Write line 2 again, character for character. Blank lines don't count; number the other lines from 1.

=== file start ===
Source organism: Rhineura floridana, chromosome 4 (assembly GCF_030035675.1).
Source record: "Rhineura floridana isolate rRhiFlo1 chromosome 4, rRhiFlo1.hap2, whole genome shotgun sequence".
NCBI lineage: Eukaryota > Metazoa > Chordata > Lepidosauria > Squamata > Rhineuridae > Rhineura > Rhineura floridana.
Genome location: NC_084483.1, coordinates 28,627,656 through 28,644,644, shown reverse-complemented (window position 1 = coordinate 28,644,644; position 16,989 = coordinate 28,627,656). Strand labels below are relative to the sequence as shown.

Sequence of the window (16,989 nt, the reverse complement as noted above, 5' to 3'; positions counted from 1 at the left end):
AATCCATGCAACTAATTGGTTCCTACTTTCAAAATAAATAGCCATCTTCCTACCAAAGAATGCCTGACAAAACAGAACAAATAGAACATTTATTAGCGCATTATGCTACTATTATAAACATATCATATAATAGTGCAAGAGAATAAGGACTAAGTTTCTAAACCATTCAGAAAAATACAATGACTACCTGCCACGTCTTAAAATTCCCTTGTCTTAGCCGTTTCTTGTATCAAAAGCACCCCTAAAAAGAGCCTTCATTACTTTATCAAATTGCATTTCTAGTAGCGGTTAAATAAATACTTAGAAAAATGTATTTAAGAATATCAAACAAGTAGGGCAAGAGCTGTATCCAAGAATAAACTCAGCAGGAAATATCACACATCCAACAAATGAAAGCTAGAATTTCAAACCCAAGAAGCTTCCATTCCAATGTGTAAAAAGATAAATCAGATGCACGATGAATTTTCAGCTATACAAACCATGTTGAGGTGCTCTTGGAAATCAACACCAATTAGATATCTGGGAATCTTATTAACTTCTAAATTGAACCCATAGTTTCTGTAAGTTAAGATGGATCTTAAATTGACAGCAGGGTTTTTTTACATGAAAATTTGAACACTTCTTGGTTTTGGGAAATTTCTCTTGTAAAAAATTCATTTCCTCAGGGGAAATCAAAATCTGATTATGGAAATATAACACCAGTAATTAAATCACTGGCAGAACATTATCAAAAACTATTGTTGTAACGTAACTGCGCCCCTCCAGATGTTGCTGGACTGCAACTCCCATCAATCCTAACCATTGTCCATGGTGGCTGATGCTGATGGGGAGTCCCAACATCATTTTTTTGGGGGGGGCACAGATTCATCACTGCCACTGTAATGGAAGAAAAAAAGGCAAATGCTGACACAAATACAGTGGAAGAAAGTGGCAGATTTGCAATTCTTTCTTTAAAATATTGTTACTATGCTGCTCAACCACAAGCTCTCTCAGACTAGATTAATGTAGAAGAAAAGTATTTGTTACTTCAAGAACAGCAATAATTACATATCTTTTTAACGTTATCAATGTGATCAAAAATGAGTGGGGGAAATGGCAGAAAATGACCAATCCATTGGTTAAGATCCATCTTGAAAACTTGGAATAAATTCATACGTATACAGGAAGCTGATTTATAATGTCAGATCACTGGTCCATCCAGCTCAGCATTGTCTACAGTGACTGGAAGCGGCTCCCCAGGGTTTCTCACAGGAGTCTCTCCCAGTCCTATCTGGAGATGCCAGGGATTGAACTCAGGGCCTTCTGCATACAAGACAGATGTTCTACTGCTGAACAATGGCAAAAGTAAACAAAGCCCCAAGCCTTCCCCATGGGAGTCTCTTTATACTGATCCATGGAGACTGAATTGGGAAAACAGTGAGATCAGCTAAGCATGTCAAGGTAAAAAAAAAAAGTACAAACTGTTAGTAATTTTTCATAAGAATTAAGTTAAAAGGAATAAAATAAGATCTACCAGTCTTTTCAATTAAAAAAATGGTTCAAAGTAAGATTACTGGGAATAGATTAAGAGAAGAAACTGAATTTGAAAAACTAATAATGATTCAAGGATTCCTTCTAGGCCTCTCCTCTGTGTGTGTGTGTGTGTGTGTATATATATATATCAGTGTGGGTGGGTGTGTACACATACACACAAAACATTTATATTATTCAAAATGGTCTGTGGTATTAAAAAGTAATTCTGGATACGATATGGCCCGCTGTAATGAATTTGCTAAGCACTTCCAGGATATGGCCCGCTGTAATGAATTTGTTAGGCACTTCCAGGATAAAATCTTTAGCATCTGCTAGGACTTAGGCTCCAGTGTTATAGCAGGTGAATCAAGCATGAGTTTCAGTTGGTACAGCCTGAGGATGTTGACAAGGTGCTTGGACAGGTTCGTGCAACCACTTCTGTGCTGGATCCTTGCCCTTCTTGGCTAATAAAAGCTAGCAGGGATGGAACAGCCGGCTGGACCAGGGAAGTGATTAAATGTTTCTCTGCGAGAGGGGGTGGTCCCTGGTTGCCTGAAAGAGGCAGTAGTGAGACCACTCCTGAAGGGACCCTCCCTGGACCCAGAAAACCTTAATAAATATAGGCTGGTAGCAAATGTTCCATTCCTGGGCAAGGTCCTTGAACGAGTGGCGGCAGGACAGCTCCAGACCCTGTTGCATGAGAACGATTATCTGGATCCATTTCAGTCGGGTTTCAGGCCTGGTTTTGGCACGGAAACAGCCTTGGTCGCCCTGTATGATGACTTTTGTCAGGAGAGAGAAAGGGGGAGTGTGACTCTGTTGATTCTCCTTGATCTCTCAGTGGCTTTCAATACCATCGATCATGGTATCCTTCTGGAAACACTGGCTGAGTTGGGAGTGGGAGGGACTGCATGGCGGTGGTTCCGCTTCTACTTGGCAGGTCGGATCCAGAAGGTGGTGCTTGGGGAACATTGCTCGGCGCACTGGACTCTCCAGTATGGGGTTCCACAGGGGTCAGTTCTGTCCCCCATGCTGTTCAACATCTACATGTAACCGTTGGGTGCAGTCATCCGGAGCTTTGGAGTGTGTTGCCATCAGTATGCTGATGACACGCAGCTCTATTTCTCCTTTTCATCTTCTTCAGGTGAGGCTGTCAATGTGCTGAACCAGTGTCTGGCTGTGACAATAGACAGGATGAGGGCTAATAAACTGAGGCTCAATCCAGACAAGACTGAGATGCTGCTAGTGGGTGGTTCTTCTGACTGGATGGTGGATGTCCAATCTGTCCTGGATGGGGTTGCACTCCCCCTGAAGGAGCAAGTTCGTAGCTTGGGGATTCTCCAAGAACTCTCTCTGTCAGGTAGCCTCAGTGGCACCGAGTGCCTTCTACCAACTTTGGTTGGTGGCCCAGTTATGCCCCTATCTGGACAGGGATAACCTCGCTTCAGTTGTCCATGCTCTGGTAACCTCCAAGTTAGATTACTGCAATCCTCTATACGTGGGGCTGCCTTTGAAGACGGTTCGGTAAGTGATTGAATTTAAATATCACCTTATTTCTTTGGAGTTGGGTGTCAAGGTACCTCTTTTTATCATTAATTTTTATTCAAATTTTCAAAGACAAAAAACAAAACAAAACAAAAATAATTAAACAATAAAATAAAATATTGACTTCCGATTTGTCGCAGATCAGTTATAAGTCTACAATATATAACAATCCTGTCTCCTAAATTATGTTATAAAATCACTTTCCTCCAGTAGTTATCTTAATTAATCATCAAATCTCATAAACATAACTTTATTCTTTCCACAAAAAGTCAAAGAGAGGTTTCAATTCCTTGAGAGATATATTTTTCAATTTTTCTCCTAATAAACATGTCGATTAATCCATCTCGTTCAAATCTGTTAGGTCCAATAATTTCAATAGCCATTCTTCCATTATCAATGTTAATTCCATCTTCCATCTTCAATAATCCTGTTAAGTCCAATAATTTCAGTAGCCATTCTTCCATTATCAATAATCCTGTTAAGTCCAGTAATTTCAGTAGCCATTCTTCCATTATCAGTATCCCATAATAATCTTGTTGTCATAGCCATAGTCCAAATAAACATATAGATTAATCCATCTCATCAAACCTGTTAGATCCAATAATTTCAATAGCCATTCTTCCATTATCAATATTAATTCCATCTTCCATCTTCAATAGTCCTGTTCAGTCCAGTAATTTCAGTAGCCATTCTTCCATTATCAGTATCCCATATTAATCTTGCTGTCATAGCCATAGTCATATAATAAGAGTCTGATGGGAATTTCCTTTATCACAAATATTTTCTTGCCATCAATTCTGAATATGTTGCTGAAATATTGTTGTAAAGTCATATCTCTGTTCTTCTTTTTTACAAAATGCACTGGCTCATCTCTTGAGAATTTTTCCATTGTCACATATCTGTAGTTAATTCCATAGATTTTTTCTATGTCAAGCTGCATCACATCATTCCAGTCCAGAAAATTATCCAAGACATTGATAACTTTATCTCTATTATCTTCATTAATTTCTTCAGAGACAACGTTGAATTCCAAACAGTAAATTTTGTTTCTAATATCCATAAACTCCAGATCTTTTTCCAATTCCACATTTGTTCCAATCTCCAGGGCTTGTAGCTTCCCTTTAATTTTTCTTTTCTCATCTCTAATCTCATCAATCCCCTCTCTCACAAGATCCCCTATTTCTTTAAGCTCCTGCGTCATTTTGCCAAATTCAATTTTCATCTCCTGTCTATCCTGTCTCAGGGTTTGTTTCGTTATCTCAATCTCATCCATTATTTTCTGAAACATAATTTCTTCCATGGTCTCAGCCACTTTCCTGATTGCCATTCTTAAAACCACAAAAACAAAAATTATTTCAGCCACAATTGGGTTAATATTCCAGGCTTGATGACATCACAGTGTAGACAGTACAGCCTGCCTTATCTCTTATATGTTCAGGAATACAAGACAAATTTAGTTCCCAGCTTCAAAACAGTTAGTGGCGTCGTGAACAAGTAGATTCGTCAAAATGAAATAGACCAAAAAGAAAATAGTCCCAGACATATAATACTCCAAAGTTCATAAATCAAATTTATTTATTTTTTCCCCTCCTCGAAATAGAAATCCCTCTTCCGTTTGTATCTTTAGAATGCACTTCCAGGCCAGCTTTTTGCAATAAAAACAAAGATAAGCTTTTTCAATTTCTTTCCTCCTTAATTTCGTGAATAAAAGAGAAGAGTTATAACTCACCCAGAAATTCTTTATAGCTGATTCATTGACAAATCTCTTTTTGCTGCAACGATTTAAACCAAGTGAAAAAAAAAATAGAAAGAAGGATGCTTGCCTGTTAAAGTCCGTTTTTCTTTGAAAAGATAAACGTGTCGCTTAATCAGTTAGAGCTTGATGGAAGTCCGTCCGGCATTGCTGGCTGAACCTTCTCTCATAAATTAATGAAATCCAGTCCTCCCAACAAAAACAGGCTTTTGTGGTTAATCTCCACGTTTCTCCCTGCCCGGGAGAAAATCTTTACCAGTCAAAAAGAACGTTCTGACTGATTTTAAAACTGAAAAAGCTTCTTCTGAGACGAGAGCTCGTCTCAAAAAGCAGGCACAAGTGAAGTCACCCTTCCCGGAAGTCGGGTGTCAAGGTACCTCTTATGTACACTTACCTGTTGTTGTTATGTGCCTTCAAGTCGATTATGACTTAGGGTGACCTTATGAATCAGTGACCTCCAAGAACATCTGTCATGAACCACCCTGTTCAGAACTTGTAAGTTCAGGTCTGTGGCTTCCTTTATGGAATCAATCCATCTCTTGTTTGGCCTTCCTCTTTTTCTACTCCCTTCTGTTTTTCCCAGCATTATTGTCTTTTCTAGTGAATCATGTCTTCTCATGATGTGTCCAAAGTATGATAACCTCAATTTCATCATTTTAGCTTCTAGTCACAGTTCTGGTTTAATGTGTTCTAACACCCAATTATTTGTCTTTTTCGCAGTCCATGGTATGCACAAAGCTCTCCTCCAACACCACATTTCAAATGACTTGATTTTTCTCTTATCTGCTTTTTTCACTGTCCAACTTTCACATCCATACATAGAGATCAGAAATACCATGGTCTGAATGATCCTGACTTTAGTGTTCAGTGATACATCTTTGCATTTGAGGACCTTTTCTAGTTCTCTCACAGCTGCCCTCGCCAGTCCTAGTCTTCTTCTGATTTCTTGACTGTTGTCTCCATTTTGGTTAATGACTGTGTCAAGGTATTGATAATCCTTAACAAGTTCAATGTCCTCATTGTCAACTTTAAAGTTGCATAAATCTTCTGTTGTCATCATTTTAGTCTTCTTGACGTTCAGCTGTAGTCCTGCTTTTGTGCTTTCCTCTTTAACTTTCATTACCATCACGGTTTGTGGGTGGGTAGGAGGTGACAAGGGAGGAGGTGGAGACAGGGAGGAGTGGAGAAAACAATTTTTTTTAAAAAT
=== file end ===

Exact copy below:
Source record: "Rhineura floridana isolate rRhiFlo1 chromosome 4, rRhiFlo1.hap2, whole genome shotgun sequence".